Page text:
Horse Slaughter, Wild Horses & Burros; Senate Save – House Kill, What the Heck Does It All Mean?

Source: ASPCA

“Today we share with you a recap of recent legislative events that impact the future health, safety and well being of not only our domestic equines but also our federally protected wild horses and burros. Today’s news round up comes from the ASPCA and is a very readable article that helps to clarify the whirlwind of events and future legislative action relative to the wild ones, we thank the ASPCA for putting this together.

Likewise, we would like to recognize Neda DeMayo and the efforts of RTF for keeping us up to date and focused on the events of the past several weeks…many thanks.

With all that said, you have not heard much, specifically, from Wild Horse Freedom Federation; there is a reason for that so please allow me to briefly explain why.

As I type, every single member of our Legal Staff, Directors, Officers and volunteers at WHFF have their collective nose’s to the grindstone putting the final polishing on a five year project that is ensured to raise eyebrows, shine a light on the truth and give both legislators and the public the tools that they need to further the protection of our wild horses and burros. We stand at the brink.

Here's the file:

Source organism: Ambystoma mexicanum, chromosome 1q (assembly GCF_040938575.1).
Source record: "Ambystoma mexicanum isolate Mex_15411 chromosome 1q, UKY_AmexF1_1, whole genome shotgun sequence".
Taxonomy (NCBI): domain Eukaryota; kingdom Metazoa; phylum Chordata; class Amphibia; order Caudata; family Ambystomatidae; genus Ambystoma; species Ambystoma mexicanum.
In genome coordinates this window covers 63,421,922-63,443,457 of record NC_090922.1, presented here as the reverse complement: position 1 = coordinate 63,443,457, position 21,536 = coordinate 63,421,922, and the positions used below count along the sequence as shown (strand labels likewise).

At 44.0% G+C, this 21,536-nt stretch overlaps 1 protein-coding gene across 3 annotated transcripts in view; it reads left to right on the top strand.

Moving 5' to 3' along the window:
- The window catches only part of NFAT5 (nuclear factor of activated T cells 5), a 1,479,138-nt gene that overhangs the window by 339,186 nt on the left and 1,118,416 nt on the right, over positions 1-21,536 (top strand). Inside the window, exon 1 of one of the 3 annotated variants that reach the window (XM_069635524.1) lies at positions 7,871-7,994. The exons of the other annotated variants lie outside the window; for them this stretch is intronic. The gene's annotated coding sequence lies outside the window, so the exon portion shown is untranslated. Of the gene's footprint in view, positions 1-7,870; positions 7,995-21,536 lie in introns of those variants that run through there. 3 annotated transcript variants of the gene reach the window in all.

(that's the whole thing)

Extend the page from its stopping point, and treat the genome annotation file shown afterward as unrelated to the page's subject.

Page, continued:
Stimulate your curiosity? Then stay tuned, remain focused and keep the faith…we will prevail, my friends. Until then, may the Force of the Horse be with you.” ~ R.T.


photo by Terry Fitch of Wild Horse Freedom Federation

The ayes have it! That was the Chairman’s call Thursday morning in the U.S. Senate Appropriations Committee after it passed the Udall-Graham-Coons-Feinstein-Reed-Collins-Shaheen Amendment to prevent horse slaughter plants from reopening on U.S. soil.